Proton Technologies of Calgary has taken existing technologies and combined them into a method or ‘process patent’ that gives them exclusive rights to produce hydrogen in the ground. This means that all of the CO2 and other greenhouse gases remain locked in the ground where they have been for millions of years.
It also massively reduces the complexity and cost allowing Hydrogen to be produced 80% to 95% cheaper than the current process. At that rate, hydrogen will be several times less expensive than diesel or gasoline for cars and trucks.
However, replacing transport fuels will require and investment in infrastructure that will take time and resources. Today, it appears that electric charging infrastructure from companies like Tesla are more likely to win consumers over. Their new ‘version 3’ chargers, which started to be deployed in the last few weeks, ‘fill up’ new Telsa’s at a rate of 25 kilometers per minute. That is impressive.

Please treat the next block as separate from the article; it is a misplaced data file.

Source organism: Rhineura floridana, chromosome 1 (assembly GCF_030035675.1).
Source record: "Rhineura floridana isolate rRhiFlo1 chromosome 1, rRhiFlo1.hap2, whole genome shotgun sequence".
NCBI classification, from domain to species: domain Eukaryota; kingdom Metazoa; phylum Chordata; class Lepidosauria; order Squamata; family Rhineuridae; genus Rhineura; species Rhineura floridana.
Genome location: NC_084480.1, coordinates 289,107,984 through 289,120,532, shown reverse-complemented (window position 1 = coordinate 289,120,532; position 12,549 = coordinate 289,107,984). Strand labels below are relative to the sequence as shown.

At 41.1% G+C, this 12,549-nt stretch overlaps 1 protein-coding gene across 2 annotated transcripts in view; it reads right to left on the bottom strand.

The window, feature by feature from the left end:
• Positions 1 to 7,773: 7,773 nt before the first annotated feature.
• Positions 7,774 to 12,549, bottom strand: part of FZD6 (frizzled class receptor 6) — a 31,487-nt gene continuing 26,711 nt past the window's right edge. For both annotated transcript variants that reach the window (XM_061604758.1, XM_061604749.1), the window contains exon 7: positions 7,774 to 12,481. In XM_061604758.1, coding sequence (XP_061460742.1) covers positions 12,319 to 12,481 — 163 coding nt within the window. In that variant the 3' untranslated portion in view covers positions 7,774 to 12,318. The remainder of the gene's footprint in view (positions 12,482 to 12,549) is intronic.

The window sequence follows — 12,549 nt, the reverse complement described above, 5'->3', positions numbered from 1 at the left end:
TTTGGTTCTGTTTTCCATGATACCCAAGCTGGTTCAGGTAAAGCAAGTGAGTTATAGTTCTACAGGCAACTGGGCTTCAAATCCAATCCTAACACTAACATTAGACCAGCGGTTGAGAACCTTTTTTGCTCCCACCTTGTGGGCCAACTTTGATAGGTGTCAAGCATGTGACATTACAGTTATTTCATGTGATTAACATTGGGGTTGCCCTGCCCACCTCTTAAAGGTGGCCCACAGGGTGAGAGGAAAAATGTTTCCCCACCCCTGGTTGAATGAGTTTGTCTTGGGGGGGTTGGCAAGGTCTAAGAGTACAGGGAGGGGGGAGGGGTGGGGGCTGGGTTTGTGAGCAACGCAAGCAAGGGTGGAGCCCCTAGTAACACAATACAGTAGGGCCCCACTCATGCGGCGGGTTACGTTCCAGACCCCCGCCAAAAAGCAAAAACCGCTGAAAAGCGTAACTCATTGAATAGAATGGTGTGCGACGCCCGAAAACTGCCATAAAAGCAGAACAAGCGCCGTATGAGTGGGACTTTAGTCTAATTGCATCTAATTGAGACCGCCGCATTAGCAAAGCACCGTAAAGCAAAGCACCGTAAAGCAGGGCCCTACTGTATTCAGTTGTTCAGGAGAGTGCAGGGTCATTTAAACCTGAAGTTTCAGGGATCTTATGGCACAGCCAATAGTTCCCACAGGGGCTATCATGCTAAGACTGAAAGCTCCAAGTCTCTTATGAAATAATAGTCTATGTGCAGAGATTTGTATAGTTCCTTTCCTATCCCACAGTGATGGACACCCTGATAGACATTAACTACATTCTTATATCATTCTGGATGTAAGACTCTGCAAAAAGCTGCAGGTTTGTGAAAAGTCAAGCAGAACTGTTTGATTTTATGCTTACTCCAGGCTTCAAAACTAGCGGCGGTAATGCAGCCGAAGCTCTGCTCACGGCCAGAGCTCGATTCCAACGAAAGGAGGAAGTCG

If hydrogen is to catch on in transport, it would most likely be in the trucking. Long distance haulers have no competing electric options for sale today and hydrogen would be an ideal fuel for such tractor trailers.
The more immediate use for ultra-cheap and ultra-clean hydrogen will be in the fertilizer industry, then in upgrading existing liquid and gas fuels. A long term use case may be in fuel cell electricity generation to replace coal and natural gas fired plants.
Historians often relate electricity as the something that changed the world and while that is true, consumers saw the biggest change with electric lights. The light bulb was a globally transformitive product which came largely from known technologies of the day. Proton may not have invented modern electricity but they just may have invented a modern light bulb.
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